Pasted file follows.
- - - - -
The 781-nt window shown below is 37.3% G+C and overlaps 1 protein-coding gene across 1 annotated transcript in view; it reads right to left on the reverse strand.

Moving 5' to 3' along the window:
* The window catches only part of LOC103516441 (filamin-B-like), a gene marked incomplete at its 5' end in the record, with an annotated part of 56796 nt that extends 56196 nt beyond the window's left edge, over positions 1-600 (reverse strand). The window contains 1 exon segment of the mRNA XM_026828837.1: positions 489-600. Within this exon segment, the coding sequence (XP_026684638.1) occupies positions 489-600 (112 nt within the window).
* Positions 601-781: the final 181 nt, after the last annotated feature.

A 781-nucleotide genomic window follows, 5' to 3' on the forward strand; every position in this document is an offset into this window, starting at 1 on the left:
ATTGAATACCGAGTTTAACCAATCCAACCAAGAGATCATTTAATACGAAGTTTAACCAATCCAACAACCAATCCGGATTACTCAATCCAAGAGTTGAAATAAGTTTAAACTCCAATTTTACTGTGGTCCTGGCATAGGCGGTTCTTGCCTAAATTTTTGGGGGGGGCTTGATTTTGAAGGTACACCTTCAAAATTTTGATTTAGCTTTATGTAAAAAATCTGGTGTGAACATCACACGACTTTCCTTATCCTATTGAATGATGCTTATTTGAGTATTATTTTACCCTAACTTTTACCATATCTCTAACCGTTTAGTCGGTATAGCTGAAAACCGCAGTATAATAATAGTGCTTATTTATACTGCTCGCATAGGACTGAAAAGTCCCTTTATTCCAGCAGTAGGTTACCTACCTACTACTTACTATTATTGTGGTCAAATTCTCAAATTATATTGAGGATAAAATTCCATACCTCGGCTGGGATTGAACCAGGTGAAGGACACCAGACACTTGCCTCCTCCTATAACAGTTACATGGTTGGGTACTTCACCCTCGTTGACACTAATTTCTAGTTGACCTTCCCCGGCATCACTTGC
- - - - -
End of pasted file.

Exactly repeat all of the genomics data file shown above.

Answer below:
The 781-nt window shown below is 37.3% G+C and overlaps 1 protein-coding gene across 1 annotated transcript in view; it reads right to left on the reverse strand.

Moving 5' to 3' along the window:
* The window catches only part of LOC103516441 (filamin-B-like), a gene marked incomplete at its 5' end in the record, with an annotated part of 56796 nt that extends 56196 nt beyond the window's left edge, over positions 1-600 (reverse strand). The window contains 1 exon segment of the mRNA XM_026828837.1: positions 489-600. Within this exon segment, the coding sequence (XP_026684638.1) occupies positions 489-600 (112 nt within the window).
* Positions 601-781: the final 181 nt, after the last annotated feature.

A 781-nucleotide genomic window follows, 5' to 3' on the forward strand; every position in this document is an offset into this window, starting at 1 on the left:
ATTGAATACCGAGTTTAACCAATCCAACCAAGAGATCATTTAATACGAAGTTTAACCAATCCAACAACCAATCCGGATTACTCAATCCAAGAGTTGAAATAAGTTTAAACTCCAATTTTACTGTGGTCCTGGCATAGGCGGTTCTTGCCTAAATTTTTGGGGGGGGCTTGATTTTGAAGGTACACCTTCAAAATTTTGATTTAGCTTTATGTAAAAAATCTGGTGTGAACATCACACGACTTTCCTTATCCTATTGAATGATGCTTATTTGAGTATTATTTTACCCTAACTTTTACCATATCTCTAACCGTTTAGTCGGTATAGCTGAAAACCGCAGTATAATAATAGTGCTTATTTATACTGCTCGCATAGGACTGAAAAGTCCCTTTATTCCAGCAGTAGGTTACCTACCTACTACTTACTATTATTGTGGTCAAATTCTCAAATTATATTGAGGATAAAATTCCATACCTCGGCTGGGATTGAACCAGGTGAAGGACACCAGACACTTGCCTCCTCCTATAACAGTTACATGGTTGGGTACTTCACCCTCGTTGACACTAATTTCTAGTTGACCTTCCCCGGCATCACTTGC